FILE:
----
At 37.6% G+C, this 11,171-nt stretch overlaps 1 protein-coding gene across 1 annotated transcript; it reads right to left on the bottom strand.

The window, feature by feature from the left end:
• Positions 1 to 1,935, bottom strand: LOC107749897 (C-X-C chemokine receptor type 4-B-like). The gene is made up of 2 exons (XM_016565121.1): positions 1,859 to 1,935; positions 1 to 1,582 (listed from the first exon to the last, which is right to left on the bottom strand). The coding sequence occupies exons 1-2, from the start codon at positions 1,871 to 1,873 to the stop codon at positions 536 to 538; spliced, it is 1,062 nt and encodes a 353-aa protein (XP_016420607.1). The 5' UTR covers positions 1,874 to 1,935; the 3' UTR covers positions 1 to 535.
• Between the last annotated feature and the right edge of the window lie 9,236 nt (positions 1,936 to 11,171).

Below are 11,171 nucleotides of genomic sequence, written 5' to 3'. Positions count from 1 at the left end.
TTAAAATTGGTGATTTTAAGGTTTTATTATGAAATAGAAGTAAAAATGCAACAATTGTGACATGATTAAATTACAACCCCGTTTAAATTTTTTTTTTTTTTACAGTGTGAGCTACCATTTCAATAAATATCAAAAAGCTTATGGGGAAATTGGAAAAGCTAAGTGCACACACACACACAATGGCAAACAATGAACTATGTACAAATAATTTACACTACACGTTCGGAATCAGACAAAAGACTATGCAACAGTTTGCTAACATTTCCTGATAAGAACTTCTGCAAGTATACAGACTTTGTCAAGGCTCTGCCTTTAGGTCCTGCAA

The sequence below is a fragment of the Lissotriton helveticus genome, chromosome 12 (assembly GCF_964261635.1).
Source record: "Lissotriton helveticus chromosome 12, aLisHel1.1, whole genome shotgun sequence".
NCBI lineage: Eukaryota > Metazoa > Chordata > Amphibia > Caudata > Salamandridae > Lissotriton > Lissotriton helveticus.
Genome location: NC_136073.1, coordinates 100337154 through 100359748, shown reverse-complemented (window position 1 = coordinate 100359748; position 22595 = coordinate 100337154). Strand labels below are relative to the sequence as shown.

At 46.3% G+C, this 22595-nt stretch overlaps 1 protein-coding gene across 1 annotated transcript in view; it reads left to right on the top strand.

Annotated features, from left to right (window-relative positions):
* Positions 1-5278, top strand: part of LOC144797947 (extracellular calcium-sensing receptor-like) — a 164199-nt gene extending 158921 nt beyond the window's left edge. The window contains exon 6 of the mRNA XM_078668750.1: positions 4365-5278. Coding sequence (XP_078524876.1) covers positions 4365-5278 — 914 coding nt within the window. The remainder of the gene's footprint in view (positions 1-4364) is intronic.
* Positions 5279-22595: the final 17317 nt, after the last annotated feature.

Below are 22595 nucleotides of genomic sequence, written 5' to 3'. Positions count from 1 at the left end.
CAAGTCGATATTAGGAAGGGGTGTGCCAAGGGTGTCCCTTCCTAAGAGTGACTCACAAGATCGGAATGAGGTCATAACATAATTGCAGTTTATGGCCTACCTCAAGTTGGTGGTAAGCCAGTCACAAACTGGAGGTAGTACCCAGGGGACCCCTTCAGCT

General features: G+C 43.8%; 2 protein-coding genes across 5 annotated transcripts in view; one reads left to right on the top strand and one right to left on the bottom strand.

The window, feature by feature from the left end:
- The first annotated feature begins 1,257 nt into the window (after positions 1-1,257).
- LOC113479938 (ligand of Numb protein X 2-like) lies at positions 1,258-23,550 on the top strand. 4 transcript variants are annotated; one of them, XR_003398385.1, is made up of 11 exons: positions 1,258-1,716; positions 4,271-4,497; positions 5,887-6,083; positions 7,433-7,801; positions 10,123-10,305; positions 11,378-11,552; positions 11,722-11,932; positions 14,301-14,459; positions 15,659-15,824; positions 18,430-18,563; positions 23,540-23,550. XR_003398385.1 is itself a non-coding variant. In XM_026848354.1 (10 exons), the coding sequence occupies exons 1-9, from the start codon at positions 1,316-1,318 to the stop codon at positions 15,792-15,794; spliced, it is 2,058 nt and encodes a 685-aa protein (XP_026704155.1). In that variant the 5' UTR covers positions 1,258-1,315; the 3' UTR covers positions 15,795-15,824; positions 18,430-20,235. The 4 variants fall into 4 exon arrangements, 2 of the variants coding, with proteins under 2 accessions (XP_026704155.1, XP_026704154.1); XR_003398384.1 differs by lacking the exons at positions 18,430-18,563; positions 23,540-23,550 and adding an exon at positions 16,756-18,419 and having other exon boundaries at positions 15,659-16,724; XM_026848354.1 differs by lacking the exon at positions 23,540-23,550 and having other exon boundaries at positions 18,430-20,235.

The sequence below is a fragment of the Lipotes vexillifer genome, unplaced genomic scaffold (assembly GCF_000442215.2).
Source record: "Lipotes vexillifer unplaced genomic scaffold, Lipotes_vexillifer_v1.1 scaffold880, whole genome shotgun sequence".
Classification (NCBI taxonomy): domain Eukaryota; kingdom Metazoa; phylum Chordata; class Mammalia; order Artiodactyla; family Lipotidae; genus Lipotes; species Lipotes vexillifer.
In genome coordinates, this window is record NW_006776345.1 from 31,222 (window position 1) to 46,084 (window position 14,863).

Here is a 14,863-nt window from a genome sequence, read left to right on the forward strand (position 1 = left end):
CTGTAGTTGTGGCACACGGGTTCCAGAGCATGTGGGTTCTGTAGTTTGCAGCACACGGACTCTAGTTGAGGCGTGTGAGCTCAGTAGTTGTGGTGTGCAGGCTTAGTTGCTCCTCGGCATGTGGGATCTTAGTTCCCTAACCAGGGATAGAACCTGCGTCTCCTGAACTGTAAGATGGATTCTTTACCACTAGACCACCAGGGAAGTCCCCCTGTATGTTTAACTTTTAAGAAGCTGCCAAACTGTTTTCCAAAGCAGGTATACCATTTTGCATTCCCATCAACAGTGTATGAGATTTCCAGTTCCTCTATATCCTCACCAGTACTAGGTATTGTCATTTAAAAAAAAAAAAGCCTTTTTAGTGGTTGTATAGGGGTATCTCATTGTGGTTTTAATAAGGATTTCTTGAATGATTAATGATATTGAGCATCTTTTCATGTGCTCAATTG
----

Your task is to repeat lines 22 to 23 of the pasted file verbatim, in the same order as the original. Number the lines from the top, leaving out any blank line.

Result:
Source record: "Lipotes vexillifer unplaced genomic scaffold, Lipotes_vexillifer_v1.1 scaffold880, whole genome shotgun sequence".
Classification (NCBI taxonomy): domain Eukaryota; kingdom Metazoa; phylum Chordata; class Mammalia; order Artiodactyla; family Lipotidae; genus Lipotes; species Lipotes vexillifer.